Halibut ex-vessel prices are seeing a slight uptick around the state, which is good news for some fishermen after prices fell about $2 per pound at the beginning of the season.
Doug Bowen works for Alaska Boats and Permits, a vessel and fishing permit broker in Homer. Bowen tracks halibut prices around the Gulf of Alaska, which have a significant influence on the halibut quota he sells for fishermen.
“We did see the ex-vessel price for halibut perk up a bit where we’re at $6.25, $6.50, $6.75 here in Homer today,” Bowen said.
That’s up from about $5 per pound at the start of the season, which is the lowest price Pacific halibut has fetched on the docks in several years. Most of that drop has been attributed to increased competition from Atlantic halibut and a backlog of frozen product.
McDowell Group Fish Economist Garrett Evridge said unlike this year, prices at the beginning of the season usually start high and trend downwards through the spring.
But Evridge adds the recent spike in dock prices is in step with typical market fluctuations.
“Maybe the market is working through some uncertainty that was present at the beginning of the season,” he said. “Around this time of the year, a lot of salmon fishermen who’ve done halibut are busy. It’s typically the slowest time of year and that could be why prices have appreciated a little bit.”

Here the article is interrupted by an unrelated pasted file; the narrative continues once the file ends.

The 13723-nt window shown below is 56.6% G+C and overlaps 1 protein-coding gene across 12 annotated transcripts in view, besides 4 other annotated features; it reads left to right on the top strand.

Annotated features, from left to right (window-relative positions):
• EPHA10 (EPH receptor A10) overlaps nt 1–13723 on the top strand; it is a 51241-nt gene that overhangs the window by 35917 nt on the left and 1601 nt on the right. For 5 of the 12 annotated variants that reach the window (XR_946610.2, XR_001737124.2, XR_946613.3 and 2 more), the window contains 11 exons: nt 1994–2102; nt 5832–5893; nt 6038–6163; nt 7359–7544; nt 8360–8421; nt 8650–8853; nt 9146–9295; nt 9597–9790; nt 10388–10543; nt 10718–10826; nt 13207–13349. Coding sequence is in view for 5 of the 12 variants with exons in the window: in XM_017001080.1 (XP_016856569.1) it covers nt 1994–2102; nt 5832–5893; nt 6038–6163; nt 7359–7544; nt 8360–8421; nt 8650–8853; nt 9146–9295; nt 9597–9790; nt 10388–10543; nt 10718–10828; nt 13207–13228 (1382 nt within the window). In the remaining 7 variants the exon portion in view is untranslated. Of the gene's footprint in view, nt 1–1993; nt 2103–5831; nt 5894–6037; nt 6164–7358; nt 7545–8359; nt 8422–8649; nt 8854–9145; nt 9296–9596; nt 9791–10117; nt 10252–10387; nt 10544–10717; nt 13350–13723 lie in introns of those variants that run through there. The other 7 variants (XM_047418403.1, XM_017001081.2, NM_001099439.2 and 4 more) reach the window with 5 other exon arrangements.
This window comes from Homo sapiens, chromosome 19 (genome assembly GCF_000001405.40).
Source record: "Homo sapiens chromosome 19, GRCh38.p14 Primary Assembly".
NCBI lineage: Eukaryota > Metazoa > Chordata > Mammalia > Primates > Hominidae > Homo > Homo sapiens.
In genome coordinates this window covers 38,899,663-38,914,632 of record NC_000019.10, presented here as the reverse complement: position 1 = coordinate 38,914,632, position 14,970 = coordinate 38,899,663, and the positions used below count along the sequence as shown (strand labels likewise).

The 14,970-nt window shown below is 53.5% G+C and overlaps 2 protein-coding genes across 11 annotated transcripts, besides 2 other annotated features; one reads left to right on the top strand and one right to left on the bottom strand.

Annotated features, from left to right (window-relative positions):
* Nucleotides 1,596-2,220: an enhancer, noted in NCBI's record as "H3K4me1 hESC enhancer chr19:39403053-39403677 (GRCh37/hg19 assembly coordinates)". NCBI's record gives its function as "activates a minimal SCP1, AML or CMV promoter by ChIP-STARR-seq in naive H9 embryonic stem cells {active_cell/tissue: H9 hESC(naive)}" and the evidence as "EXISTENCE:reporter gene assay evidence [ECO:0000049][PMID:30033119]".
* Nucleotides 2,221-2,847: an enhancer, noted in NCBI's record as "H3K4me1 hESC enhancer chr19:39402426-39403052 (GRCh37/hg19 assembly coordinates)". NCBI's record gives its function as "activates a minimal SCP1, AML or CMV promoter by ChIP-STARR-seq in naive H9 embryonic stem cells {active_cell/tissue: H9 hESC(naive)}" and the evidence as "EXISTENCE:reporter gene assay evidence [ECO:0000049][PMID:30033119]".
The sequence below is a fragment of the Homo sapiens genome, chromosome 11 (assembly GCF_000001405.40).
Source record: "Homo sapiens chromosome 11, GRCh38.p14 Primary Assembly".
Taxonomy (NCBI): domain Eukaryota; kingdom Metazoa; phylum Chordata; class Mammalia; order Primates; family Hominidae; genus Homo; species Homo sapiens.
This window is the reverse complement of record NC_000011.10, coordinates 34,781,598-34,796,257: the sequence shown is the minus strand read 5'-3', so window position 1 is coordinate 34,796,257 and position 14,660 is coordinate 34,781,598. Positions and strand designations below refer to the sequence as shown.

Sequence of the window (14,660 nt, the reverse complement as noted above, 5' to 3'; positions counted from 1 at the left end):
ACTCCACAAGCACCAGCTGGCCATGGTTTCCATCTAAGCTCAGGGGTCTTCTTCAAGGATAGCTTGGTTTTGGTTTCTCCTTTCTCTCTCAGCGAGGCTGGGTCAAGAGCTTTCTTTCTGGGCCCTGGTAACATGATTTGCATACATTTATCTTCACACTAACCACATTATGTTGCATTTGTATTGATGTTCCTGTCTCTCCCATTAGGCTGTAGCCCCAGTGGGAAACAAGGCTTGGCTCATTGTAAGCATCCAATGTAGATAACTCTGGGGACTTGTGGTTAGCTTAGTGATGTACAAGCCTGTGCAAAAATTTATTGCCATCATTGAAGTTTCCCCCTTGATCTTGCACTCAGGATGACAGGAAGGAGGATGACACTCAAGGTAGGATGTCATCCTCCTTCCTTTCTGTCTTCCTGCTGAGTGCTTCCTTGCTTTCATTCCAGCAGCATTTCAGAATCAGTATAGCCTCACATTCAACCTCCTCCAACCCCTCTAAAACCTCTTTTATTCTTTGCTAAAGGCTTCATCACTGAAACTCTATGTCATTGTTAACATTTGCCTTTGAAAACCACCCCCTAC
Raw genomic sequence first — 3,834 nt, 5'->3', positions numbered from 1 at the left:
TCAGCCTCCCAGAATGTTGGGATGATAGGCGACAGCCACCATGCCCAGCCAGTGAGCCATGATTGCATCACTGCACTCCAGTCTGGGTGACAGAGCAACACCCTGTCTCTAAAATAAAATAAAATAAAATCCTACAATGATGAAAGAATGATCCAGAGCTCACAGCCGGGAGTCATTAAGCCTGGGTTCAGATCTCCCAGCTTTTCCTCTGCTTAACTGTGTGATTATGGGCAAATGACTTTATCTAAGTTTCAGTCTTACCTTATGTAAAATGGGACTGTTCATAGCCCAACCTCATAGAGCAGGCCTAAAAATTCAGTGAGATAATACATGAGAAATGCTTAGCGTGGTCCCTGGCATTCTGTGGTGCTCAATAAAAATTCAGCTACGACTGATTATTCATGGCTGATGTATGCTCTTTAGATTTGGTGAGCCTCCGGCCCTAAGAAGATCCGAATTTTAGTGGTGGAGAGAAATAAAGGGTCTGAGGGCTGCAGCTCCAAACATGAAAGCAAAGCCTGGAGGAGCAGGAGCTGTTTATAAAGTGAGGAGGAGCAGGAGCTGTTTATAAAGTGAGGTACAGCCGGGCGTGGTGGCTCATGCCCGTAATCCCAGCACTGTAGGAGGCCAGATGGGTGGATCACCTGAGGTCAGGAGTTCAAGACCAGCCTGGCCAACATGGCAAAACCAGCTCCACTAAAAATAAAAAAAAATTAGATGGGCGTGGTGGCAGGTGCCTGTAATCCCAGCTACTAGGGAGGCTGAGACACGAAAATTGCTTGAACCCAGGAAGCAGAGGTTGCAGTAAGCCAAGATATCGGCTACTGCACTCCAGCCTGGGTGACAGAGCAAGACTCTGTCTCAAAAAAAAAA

Those who are watching closely like Bowen also hope the recent price hike might be a sign that processers have sold most of their frozen halibut inventory from last year.
Typically, prices drop in the fall as most salmon runs around the state come to a close and rebound as fishing effort declines towards the end of the season. Bowen said that trend would be a welcomed sign.
“Hopefully as the effort spreads out there, we’ll see that price come back up – we hope,” he said. “Last fall was kind of scary because the price actually dipped in the fall and never did improve. We’re hopeful that we’ll go back to a more traditional model on the ex-vessel prices here this fall.”
So far, fishermen in Southeast and the central Gulf have pulled in over half of this year’s total allowable catch, leaving about 3.9 million pounds to be caught before the season ends on Nov. 7.